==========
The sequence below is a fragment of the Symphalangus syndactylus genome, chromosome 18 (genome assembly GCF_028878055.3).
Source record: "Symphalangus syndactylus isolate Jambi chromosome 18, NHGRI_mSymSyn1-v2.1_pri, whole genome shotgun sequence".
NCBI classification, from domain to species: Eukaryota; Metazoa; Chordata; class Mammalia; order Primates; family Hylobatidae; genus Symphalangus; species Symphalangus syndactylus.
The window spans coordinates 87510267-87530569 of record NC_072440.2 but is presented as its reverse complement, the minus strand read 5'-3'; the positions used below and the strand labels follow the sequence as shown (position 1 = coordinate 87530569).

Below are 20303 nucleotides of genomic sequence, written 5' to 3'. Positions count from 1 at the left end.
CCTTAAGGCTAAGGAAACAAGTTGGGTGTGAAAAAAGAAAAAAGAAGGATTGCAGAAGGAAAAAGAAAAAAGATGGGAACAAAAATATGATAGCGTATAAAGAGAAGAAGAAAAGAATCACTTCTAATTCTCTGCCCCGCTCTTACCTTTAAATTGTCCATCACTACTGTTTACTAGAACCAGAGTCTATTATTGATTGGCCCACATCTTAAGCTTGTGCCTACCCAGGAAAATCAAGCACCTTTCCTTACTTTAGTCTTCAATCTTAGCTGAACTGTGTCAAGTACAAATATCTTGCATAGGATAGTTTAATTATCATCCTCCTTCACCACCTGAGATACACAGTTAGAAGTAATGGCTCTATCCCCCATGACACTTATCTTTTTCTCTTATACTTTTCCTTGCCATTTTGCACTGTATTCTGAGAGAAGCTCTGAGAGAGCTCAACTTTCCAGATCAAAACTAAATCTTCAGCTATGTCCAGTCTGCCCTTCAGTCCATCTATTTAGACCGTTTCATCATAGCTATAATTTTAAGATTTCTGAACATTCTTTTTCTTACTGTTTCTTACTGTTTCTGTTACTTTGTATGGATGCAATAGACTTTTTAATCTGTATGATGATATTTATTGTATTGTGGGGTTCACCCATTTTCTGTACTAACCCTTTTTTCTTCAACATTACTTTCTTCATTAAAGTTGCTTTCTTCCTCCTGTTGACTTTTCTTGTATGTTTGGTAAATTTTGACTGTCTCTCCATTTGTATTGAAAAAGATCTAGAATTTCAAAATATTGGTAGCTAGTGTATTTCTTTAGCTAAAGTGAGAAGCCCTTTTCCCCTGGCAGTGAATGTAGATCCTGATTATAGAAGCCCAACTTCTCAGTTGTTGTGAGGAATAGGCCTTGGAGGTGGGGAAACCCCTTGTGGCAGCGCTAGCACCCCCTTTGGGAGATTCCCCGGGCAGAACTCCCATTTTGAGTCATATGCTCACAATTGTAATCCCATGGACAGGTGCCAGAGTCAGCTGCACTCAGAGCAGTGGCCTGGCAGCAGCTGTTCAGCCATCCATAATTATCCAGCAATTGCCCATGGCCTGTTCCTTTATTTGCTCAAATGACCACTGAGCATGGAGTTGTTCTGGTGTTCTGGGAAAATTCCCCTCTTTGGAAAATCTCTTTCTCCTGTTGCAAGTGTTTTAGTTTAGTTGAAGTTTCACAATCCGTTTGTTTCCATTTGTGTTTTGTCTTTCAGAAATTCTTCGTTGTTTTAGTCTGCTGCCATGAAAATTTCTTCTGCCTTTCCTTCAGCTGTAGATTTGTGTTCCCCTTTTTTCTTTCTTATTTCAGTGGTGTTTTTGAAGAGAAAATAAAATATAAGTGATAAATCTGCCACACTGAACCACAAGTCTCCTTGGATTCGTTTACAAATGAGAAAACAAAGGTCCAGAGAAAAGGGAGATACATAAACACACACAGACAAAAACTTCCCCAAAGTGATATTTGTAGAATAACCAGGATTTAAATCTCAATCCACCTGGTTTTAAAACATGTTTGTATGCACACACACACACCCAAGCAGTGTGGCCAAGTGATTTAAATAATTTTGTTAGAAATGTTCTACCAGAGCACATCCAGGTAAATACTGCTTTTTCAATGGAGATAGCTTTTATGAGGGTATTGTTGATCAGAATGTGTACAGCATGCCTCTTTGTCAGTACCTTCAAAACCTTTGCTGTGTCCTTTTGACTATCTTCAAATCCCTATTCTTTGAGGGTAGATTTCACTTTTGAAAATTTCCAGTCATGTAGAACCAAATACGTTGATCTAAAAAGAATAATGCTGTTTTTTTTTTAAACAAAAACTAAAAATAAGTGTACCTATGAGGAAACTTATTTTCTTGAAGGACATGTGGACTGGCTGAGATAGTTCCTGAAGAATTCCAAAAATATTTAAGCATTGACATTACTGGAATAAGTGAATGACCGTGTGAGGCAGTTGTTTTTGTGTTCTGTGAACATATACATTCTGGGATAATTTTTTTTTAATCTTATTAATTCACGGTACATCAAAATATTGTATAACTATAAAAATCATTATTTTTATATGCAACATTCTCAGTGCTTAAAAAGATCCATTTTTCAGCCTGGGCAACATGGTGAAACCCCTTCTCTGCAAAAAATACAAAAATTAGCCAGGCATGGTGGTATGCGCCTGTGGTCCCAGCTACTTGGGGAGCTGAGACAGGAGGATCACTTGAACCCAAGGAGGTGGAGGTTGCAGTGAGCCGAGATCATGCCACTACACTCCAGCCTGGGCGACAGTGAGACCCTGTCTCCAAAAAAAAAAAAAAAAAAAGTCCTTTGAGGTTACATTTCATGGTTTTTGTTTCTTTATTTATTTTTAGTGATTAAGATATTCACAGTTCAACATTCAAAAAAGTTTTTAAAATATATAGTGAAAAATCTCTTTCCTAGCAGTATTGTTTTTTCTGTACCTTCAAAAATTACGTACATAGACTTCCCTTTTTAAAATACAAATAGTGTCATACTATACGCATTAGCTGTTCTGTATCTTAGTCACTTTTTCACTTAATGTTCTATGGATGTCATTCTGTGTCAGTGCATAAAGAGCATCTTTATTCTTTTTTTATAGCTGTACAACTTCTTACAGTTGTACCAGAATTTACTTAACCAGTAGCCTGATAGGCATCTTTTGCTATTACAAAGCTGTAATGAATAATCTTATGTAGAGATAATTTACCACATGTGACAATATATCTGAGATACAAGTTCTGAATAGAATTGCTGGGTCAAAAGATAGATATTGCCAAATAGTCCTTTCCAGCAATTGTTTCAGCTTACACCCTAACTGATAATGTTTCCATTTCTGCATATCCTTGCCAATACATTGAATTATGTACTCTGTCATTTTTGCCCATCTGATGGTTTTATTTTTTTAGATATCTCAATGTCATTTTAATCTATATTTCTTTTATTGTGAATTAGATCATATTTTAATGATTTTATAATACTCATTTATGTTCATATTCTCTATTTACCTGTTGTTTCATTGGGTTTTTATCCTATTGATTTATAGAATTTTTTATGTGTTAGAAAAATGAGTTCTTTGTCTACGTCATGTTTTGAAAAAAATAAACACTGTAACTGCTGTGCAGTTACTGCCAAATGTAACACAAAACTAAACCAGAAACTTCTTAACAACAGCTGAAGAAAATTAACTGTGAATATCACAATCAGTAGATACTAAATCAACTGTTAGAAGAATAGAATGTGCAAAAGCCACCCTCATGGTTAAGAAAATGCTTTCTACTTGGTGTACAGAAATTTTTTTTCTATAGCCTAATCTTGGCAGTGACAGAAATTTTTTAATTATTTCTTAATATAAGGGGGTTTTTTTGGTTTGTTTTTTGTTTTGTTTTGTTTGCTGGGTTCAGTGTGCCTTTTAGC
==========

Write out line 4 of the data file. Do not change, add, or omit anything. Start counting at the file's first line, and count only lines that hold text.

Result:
The window spans coordinates 87510267-87530569 of record NC_072440.2 but is presented as its reverse complement, the minus strand read 5'-3'; the positions used below and the strand labels follow the sequence as shown (position 1 = coordinate 87530569).